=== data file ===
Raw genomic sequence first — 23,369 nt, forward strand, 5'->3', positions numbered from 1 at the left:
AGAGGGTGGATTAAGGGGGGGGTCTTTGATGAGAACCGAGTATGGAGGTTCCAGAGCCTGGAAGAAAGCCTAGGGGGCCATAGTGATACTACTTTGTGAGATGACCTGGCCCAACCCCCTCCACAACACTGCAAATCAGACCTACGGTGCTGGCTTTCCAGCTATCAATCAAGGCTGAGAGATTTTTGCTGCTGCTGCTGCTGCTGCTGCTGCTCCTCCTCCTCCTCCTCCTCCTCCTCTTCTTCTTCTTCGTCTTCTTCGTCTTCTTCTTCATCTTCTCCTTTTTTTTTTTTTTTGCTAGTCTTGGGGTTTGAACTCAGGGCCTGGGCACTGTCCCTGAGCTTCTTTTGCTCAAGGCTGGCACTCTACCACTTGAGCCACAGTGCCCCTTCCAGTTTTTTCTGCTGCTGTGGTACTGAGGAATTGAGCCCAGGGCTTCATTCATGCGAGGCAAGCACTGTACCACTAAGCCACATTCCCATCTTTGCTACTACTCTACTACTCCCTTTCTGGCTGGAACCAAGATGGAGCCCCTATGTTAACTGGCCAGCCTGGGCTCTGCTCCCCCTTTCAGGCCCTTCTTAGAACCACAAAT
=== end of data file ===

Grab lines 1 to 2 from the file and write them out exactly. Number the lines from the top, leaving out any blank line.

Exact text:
Raw genomic sequence first — 23,369 nt, forward strand, 5'->3', positions numbered from 1 at the left:
AGAGGGTGGATTAAGGGGGGGGTCTTTGATGAGAACCGAGTATGGAGGTTCCAGAGCCTGGAAGAAAGCCTAGGGGGCCATAGTGATACTACTTTGTGAGATGACCTGGCCCAACCCCCTCCACAACACTGCAAATCAGACCTACGGTGCTGGCTTTCCAGCTATCAATCAAGGCTGAGAGATTTTTGCTGCTGCTGCTGCTGCTGCTGCTGCTCCTCCTCCTCCTCCTCCTCCTCCTCTTCTTCTTCTTCGTCTTCTTCGTCTTCTTCTTCATCTTCTCCTTTTTTTTTTTTTTTGCTAGTCTTGGGGTTTGAACTCAGGGCCTGGGCACTGTCCCTGAGCTTCTTTTGCTCAAGGCTGGCACTCTACCACTTGAGCCACAGTGCCCCTTCCAGTTTTTTCTGCTGCTGTGGTACTGAGGAATTGAGCCCAGGGCTTCATTCATGCGAGGCAAGCACTGTACCACTAAGCCACATTCCCATCTTTGCTACTACTCTACTACTCCCTTTCTGGCTGGAACCAAGATGGAGCCCCTATGTTAACTGGCCAGCCTGGGCTCTGCTCCCCCTTTCAGGCCCTTCTTAGAACCACAAAT